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Monday, April 1, 2013

Danger! Gorilla Escape

Escaped Gorilla on the Loose

Here's a scene we'll not see again. Jamani clutching Bomassa.  When park rangers drove by the Forest Glade early this morning, the four adult gorillas were fast asleep in the straw,  and six month old Apollo Gorilla was bouncing around having a grand time on the climbing structure.  His big brother Bomassa was gone. At about ten pounds, he's just a little bit of a thing and hard to keep track of, so at first, it seemed  maybe the little gorilla boy was just hiding or maybe having a swim in the pond. But later in the morning, during training sessions, the truth came out.
Bomassa is sick and tired of milk

Acacia Gorilla spilled the beans. Bomassa's gone,  she told officials with sign language gestures she has learned over the past few years.  I had recently told him the story of how I just about climbed outta here a couple years ago. Darned if he didn't seem fascinated, but I didn't think much of it at the time,  she admitted sheepishly.  Maybe I shouldn't have been discussing that kind of thing with a child,  but I am just a gorilla. So how was I supposed to know? Officials persisted in questioning, but Acacia maintained her matter-of-fact composure.   This morning when I opened my eyes for a sec, I saw that little white patch on his butt,  disappearing over the wall before I dozed off again.  Zip! There he went.  He's an able climber now, and he's tiny enough to get past that electric wiring up there. He just slipped right up and over and  through. Anyway, get over it already. I am having a baby in September, so it's not like Apollo will be lonely or anything.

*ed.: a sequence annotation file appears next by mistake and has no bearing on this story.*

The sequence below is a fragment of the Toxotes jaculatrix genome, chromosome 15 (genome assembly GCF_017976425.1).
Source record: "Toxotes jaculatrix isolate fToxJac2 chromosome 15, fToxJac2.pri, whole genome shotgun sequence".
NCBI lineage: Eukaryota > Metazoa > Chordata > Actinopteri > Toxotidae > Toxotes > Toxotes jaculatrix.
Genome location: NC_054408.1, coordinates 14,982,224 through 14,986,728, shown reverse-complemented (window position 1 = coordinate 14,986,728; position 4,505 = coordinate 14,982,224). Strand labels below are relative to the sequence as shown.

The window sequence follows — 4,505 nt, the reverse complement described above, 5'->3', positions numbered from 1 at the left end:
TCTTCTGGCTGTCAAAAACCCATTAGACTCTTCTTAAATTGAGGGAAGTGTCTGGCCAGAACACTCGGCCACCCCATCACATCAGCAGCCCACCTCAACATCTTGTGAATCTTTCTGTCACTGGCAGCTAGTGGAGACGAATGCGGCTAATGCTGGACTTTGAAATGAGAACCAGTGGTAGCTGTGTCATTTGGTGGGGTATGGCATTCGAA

Investigators proficient in gorilla sign language were flown in from California,

and immediately began questioning the rest of the troop. Olympia, the dominant female in the troop,  was annoyed by what she sees as needless commotion over nothing,  and  quipped  that her son Apollo is puh-lenty cute enough thank you. In her estimation, one gorilla baby is more than adorable enough for all of North Carolina. I'm not so sure North Carolina is big enough for all these gorilla babies, she said. It's not really that big a state.

Nkosi the silverback was so distraught he was unable to answer any questions or perform certain other functions. As zoo goers know, Nkosi makes presents for his son. He is constantly showing  affection for both Apollo and Bomassa. He's taking it hard and wishes he had not given Bomassa such a stern look last month. Four hundred and ten pounds of sobbing gorilla daddy is a sorry sight, sources tell ZooBabyBlog.

Naturally, Mother Jamani is destroyed, but she expects to get over this bump in the road quickly.  Jamani lamented that  she needs a rest. Half the time he is  climbing up me or grabbing my boobs.  That hurts!  And he is always clinging to my legs when I  am trying to beat Olympia to a prime head of lettuce. Boy slows me down, I tell you. Jamani complains that she is exhausted from  trying to keep track of bouncing Bomassa.  It's not easy being a  milk factory. You wonder why I nap half the day, well it saps my energy. People expect way too much of me. After Bomassa got kidnapped a few months back, I have to keep that boy under wraps every minute of the day. A mama gorilla gets tired, says Jamani.

Apollo might have the best information of all, as he and his half-brother Bomassa were born in the same month of 2012, and are very close. They communicate telepathically because their moms don't let them play much with each other.  Bomassa was mad because he never got anything good to drink around this place. Milk is not as tasty as you might think, he pointed out.  I don't know why you people don't put in a soda machine or something.